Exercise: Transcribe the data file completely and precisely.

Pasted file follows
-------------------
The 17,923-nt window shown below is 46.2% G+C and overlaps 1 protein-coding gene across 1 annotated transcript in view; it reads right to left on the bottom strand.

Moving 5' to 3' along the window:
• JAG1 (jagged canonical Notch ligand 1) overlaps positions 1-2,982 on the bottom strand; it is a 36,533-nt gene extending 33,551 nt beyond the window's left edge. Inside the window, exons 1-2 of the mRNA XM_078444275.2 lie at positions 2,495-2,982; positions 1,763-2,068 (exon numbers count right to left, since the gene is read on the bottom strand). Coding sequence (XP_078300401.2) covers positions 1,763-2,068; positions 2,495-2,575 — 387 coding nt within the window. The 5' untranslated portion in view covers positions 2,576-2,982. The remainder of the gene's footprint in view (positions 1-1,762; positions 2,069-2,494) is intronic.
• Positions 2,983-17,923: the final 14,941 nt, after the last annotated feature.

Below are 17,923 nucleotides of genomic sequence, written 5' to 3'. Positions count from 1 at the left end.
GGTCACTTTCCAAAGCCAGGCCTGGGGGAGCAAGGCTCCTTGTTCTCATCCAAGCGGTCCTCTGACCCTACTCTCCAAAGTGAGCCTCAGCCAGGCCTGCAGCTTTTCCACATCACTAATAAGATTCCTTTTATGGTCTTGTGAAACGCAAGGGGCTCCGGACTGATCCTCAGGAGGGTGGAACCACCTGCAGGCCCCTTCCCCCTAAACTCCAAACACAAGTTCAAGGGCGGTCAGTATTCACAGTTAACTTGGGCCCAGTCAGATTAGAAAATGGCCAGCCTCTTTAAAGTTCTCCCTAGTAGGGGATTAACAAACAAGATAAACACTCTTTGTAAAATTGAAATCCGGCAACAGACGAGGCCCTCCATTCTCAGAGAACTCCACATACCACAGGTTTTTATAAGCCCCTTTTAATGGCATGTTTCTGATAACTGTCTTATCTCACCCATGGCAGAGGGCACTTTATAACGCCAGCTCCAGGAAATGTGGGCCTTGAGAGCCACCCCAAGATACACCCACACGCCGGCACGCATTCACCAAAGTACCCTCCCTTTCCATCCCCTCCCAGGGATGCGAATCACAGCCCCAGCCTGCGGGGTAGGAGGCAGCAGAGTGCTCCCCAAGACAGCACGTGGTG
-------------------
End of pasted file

The 17,923-nt window shown below is 46.2% G+C and overlaps 1 protein-coding gene across 1 annotated transcript in view; it reads right to left on the bottom strand.

Moving 5' to 3' along the window:
• JAG1 (jagged canonical Notch ligand 1) overlaps positions 1-2,982 on the bottom strand; it is a 36,533-nt gene extending 33,551 nt beyond the window's left edge. Inside the window, exons 1-2 of the mRNA XM_078444275.2 lie at positions 2,495-2,982; positions 1,763-2,068 (exon numbers count right to left, since the gene is read on the bottom strand). Coding sequence (XP_078300401.2) covers positions 1,763-2,068; positions 2,495-2,575 — 387 coding nt within the window. The 5' untranslated portion in view covers positions 2,576-2,982. The remainder of the gene's footprint in view (positions 1-1,762; positions 2,069-2,494) is intronic.
• Positions 2,983-17,923: the final 14,941 nt, after the last annotated feature.

Below are 17,923 nucleotides of genomic sequence, written 5' to 3'. Positions count from 1 at the left end.
GGTCACTTTCCAAAGCCAGGCCTGGGGGAGCAAGGCTCCTTGTTCTCATCCAAGCGGTCCTCTGACCCTACTCTCCAAAGTGAGCCTCAGCCAGGCCTGCAGCTTTTCCACATCACTAATAAGATTCCTTTTATGGTCTTGTGAAACGCAAGGGGCTCCGGACTGATCCTCAGGAGGGTGGAACCACCTGCAGGCCCCTTCCCCCTAAACTCCAAACACAAGTTCAAGGGCGGTCAGTATTCACAGTTAACTTGGGCCCAGTCAGATTAGAAAATGGCCAGCCTCTTTAAAGTTCTCCCTAGTAGGGGATTAACAAACAAGATAAACACTCTTTGTAAAATTGAAATCCGGCAACAGACGAGGCCCTCCATTCTCAGAGAACTCCACATACCACAGGTTTTTATAAGCCCCTTTTAATGGCATGTTTCTGATAACTGTCTTATCTCACCCATGGCAGAGGGCACTTTATAACGCCAGCTCCAGGAAATGTGGGCCTTGAGAGCCACCCCAAGATACACCCACACGCCGGCACGCATTCACCAAAGTACCCTCCCTTTCCATCCCCTCCCAGGGATGCGAATCACAGCCCCAGCCTGCGGGGTAGGAGGCAGCAGAGTGCTCCCCAAGACAGCACGTGGTG